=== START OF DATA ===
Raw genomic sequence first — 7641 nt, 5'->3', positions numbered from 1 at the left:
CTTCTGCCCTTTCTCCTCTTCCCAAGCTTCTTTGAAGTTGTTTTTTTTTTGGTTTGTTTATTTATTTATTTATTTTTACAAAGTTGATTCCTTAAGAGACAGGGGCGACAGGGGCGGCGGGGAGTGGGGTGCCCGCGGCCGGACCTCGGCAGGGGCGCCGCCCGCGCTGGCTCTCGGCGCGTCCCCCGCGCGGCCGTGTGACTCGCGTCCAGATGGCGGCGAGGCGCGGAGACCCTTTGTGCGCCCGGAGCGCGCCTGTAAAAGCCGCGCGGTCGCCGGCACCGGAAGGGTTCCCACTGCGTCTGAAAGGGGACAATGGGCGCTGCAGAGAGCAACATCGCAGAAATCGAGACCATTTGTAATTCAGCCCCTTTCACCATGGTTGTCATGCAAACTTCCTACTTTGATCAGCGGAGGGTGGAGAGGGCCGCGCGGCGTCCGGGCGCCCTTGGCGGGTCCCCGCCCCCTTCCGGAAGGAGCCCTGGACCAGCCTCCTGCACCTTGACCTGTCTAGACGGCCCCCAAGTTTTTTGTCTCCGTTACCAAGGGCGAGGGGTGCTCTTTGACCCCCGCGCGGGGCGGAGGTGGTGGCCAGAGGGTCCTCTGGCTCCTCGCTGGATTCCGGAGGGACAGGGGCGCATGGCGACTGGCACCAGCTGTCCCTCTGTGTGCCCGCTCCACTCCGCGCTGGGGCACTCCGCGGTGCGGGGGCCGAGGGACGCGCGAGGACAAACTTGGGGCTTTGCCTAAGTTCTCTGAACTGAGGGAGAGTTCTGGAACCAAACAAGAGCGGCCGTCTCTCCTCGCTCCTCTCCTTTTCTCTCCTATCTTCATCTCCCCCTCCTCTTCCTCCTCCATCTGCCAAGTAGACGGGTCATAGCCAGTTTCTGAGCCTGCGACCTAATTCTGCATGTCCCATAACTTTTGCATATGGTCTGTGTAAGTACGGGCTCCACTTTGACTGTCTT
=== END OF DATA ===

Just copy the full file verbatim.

Raw genomic sequence first — 7641 nt, 5'->3', positions numbered from 1 at the left:
CTTCTGCCCTTTCTCCTCTTCCCAAGCTTCTTTGAAGTTGTTTTTTTTTTGGTTTGTTTATTTATTTATTTATTTTTACAAAGTTGATTCCTTAAGAGACAGGGGCGACAGGGGCGGCGGGGAGTGGGGTGCCCGCGGCCGGACCTCGGCAGGGGCGCCGCCCGCGCTGGCTCTCGGCGCGTCCCCCGCGCGGCCGTGTGACTCGCGTCCAGATGGCGGCGAGGCGCGGAGACCCTTTGTGCGCCCGGAGCGCGCCTGTAAAAGCCGCGCGGTCGCCGGCACCGGAAGGGTTCCCACTGCGTCTGAAAGGGGACAATGGGCGCTGCAGAGAGCAACATCGCAGAAATCGAGACCATTTGTAATTCAGCCCCTTTCACCATGGTTGTCATGCAAACTTCCTACTTTGATCAGCGGAGGGTGGAGAGGGCCGCGCGGCGTCCGGGCGCCCTTGGCGGGTCCCCGCCCCCTTCCGGAAGGAGCCCTGGACCAGCCTCCTGCACCTTGACCTGTCTAGACGGCCCCCAAGTTTTTTGTCTCCGTTACCAAGGGCGAGGGGTGCTCTTTGACCCCCGCGCGGGGCGGAGGTGGTGGCCAGAGGGTCCTCTGGCTCCTCGCTGGATTCCGGAGGGACAGGGGCGCATGGCGACTGGCACCAGCTGTCCCTCTGTGTGCCCGCTCCACTCCGCGCTGGGGCACTCCGCGGTGCGGGGGCCGAGGGACGCGCGAGGACAAACTTGGGGCTTTGCCTAAGTTCTCTGAACTGAGGGAGAGTTCTGGAACCAAACAAGAGCGGCCGTCTCTCCTCGCTCCTCTCCTTTTCTCTCCTATCTTCATCTCCCCCTCCTCTTCCTCCTCCATCTGCCAAGTAGACGGGTCATAGCCAGTTTCTGAGCCTGCGACCTAATTCTGCATGTCCCATAACTTTTGCATATGGTCTGTGTAAGTACGGGCTCCACTTTGACTGTCTT